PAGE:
Ready2Read Challenge Awarded to Three Projects Building Language and Literacy with EdTech
Updated: Feb 2
ILC Africa will place 400 Amplio Talking Books into 50 Early Childhood Development centers in rural Malawi to contribute to the pre-literacy skills of children ages 4-6 years old. This story is re-posted from the All Children Reading website. Read the full announcement here.
The Asia Foundation, ILC Africa, and Rochester Institute of Technology to address gaps in early learning among children in Nepal, Malawi, Fiji, Papua New Guinea, and the Philippines
Despite increased funding for early grade reading over the past decades, more than 175 million children globally do not have access to pre-primary education, according to the World Bank. Lack of early education facilities, along with ongoing school closures due to COVID-19, have compounded the problem. For children who are deaf, the challenge is exacerbated by a lack of deaf language materials, play activities, and reading opportunities within a deaf child’s family that cannot sign. This results in language deprivation and learning delays even before children start school.
Three organizations addressing those challenges using EdTech solutions were today named winners of the Ready2Read Challenge, a global competition of All Children Reading: A Grand Challenge for Development. The awardees proposed solutions grounded in Universal Design for Learning that support parents, teachers, and facilitators with resources and tools to narrow the gap in early childhood learning, including those exacerbated by the COVID-19 pandemic.
The Asia Foundation (TAF), ILC Africa, and Rochester Institute of Technology’s National Technical Institute for the Deaf (RIT/NTID) were each awarded $150,000 or more to help children ages 3 to 6 to build foundational language and literacy skills at home and at school in low-resource countries.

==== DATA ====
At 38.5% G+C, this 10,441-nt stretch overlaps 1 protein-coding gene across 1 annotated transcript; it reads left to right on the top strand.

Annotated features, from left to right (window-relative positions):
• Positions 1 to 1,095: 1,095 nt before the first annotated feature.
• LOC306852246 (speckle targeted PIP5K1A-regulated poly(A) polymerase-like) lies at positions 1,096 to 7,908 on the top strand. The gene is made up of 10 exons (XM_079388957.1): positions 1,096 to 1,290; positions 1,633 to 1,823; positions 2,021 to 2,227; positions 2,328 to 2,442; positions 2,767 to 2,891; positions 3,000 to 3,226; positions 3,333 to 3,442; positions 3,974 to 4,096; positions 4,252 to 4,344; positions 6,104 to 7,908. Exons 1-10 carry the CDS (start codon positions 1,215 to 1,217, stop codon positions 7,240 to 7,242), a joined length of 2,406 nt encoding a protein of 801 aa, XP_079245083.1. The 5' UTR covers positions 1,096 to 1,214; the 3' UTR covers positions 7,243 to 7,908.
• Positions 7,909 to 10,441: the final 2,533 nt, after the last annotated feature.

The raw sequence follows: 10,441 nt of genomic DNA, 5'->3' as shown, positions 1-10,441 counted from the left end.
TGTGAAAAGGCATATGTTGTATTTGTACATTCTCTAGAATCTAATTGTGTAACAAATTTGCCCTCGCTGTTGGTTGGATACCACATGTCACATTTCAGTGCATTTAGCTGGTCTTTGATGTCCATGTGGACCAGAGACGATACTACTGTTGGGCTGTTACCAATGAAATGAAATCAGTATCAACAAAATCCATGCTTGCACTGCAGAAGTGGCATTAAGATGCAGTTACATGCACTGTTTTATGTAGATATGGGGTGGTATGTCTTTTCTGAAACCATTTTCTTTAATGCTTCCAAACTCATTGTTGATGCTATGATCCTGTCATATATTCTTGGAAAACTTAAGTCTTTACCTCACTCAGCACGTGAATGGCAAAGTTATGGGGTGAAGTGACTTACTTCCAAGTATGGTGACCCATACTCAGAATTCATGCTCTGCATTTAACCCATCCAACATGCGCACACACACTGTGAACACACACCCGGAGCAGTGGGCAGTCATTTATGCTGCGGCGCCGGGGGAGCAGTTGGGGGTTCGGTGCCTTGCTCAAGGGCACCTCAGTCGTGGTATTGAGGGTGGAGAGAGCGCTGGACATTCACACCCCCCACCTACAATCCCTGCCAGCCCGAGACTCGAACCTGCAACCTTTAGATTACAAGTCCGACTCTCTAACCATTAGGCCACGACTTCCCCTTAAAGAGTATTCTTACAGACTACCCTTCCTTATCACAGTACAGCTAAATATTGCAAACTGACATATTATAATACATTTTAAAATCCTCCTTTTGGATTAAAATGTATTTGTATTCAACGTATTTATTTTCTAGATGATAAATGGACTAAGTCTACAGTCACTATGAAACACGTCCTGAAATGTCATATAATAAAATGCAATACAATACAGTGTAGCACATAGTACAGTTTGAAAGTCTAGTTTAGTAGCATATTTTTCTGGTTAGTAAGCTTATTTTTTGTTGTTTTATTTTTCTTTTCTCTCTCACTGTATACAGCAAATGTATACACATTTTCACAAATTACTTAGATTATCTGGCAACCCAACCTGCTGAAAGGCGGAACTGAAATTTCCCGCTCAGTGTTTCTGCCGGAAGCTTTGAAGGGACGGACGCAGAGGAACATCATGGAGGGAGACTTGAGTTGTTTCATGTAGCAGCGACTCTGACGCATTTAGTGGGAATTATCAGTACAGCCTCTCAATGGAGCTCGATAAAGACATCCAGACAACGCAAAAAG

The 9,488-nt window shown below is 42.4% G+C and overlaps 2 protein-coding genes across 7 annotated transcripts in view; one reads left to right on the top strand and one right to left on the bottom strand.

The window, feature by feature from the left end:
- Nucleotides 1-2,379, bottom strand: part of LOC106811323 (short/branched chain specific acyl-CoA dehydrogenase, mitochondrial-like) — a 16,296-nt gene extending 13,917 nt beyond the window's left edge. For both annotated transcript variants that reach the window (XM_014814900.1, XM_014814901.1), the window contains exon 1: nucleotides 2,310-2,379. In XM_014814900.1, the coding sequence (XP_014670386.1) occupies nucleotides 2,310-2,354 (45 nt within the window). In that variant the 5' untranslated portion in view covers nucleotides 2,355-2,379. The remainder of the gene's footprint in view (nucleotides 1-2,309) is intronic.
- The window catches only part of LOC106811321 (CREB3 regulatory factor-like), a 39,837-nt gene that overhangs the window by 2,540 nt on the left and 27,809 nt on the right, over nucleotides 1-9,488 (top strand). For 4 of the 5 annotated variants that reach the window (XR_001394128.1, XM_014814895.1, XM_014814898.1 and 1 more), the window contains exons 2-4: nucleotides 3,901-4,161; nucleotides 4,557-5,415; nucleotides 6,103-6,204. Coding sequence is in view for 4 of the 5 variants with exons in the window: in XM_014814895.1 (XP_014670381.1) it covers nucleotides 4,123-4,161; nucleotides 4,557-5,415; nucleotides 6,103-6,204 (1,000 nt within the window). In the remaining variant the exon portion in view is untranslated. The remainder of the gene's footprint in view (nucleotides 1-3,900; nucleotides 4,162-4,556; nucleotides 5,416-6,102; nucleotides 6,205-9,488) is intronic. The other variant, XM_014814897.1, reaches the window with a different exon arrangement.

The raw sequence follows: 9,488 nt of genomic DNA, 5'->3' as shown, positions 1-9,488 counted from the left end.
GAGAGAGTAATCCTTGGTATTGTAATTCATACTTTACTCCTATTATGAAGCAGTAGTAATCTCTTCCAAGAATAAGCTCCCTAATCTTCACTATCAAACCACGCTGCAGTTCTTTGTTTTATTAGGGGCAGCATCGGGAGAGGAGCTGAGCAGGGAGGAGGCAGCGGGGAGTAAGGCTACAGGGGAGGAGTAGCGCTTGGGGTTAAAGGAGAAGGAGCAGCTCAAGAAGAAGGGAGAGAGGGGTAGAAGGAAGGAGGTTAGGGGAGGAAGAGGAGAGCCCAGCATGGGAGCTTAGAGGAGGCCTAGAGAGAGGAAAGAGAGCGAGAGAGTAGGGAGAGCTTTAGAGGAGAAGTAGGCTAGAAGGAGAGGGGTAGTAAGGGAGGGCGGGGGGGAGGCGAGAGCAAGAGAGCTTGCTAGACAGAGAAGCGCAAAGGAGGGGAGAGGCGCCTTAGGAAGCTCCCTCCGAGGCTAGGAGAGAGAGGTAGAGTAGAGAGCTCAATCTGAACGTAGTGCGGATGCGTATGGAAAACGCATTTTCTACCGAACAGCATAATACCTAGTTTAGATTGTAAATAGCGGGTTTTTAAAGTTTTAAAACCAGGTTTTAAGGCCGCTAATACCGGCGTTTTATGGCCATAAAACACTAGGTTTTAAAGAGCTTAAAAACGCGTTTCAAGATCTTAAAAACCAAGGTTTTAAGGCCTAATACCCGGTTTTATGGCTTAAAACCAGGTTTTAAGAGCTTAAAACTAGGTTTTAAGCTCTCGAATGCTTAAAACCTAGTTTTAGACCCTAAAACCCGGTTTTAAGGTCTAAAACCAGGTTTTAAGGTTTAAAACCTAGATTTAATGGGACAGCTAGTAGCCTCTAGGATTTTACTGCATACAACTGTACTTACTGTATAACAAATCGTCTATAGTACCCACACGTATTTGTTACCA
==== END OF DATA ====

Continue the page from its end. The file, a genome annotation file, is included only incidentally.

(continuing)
ILC Africa, in conjunction with Amplio Network and the Association of Early Childhood Development in Malawi (AECDM) will introduce the Amplio Talking Book into 50 early childhood education centers in Malawi to develop pre-literacy skills in children ages 3 to 5. The Talking Book is a sustainable, battery-powered audio device that can deliver hours of content on demand in rural areas. ILC Africa will adapt Malawi’s early childhood development curriculum into individual lessons uploaded to the Talking Books, enabling students and families to listen and learn together in local languages.
Watch Ahmed Satti explain ILC Africa's Reading2Read project in Malawi.
“The Talking Books will help build child literacy during the project period, but also for subsequent years as they will be left in the communities,” said Ahmed Satti, ILC Africa’s director of external affairs. “Furthermore, our proposal directly addresses the children’s environments by integrating the Talking Books into daily lives, building the capacities of teachers and community members, and changing attitudes towards the importance of early childhood education.”
By the completion of the project, he said, “We hope that the project overall improves not only literacy levels for the children, but also gives the parents, caregivers, and teachers involved a better appreciation of the importance of developing literacy skills at an early age and the support through time and resources needed for this to happen.”
See ILC Africa's project overview on the All Children Reading website.
Ready2Read was made possible through the support of the All Children Reading: A Grand Challenge for Development (ACR GCD) Founding Partners (the United States Agency for International Development [USAID], World Vision, and the Australian Government).